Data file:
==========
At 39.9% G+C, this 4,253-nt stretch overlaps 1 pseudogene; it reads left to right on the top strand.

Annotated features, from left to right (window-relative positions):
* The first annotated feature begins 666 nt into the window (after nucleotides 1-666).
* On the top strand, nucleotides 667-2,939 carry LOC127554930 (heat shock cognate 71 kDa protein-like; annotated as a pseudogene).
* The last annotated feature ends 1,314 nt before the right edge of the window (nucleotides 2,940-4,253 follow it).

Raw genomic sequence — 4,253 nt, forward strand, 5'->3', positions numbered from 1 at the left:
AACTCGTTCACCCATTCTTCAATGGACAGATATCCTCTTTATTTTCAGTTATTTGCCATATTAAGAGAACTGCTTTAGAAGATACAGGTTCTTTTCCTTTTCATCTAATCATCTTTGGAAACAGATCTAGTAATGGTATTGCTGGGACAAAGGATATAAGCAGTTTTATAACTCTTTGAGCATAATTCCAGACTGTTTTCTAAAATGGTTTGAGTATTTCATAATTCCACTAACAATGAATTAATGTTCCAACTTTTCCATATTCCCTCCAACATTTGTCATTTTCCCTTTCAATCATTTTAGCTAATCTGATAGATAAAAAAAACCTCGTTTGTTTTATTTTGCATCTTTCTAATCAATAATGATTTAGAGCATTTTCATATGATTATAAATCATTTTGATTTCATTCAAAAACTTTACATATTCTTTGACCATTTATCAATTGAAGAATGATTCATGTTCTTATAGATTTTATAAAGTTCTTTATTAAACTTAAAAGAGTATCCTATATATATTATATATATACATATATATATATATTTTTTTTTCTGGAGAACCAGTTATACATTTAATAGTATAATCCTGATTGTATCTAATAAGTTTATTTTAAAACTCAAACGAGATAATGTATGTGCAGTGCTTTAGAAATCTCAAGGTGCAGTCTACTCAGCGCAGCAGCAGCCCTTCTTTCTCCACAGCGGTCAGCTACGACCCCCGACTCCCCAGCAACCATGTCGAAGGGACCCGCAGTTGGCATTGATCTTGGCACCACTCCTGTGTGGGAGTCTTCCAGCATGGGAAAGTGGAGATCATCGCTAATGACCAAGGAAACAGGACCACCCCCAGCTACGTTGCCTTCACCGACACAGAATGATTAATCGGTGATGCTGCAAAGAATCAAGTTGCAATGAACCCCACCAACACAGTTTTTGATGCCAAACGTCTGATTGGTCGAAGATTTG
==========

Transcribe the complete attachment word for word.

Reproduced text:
At 39.9% G+C, this 4,253-nt stretch overlaps 1 pseudogene; it reads left to right on the top strand.

Annotated features, from left to right (window-relative positions):
* The first annotated feature begins 666 nt into the window (after nucleotides 1-666).
* On the top strand, nucleotides 667-2,939 carry LOC127554930 (heat shock cognate 71 kDa protein-like; annotated as a pseudogene).
* The last annotated feature ends 1,314 nt before the right edge of the window (nucleotides 2,940-4,253 follow it).

Raw genomic sequence — 4,253 nt, forward strand, 5'->3', positions numbered from 1 at the left:
AACTCGTTCACCCATTCTTCAATGGACAGATATCCTCTTTATTTTCAGTTATTTGCCATATTAAGAGAACTGCTTTAGAAGATACAGGTTCTTTTCCTTTTCATCTAATCATCTTTGGAAACAGATCTAGTAATGGTATTGCTGGGACAAAGGATATAAGCAGTTTTATAACTCTTTGAGCATAATTCCAGACTGTTTTCTAAAATGGTTTGAGTATTTCATAATTCCACTAACAATGAATTAATGTTCCAACTTTTCCATATTCCCTCCAACATTTGTCATTTTCCCTTTCAATCATTTTAGCTAATCTGATAGATAAAAAAAACCTCGTTTGTTTTATTTTGCATCTTTCTAATCAATAATGATTTAGAGCATTTTCATATGATTATAAATCATTTTGATTTCATTCAAAAACTTTACATATTCTTTGACCATTTATCAATTGAAGAATGATTCATGTTCTTATAGATTTTATAAAGTTCTTTATTAAACTTAAAAGAGTATCCTATATATATTATATATATACATATATATATATATTTTTTTTTCTGGAGAACCAGTTATACATTTAATAGTATAATCCTGATTGTATCTAATAAGTTTATTTTAAAACTCAAACGAGATAATGTATGTGCAGTGCTTTAGAAATCTCAAGGTGCAGTCTACTCAGCGCAGCAGCAGCCCTTCTTTCTCCACAGCGGTCAGCTACGACCCCCGACTCCCCAGCAACCATGTCGAAGGGACCCGCAGTTGGCATTGATCTTGGCACCACTCCTGTGTGGGAGTCTTCCAGCATGGGAAAGTGGAGATCATCGCTAATGACCAAGGAAACAGGACCACCCCCAGCTACGTTGCCTTCACCGACACAGAATGATTAATCGGTGATGCTGCAAAGAATCAAGTTGCAATGAACCCCACCAACACAGTTTTTGATGCCAAACGTCTGATTGGTCGAAGATTTG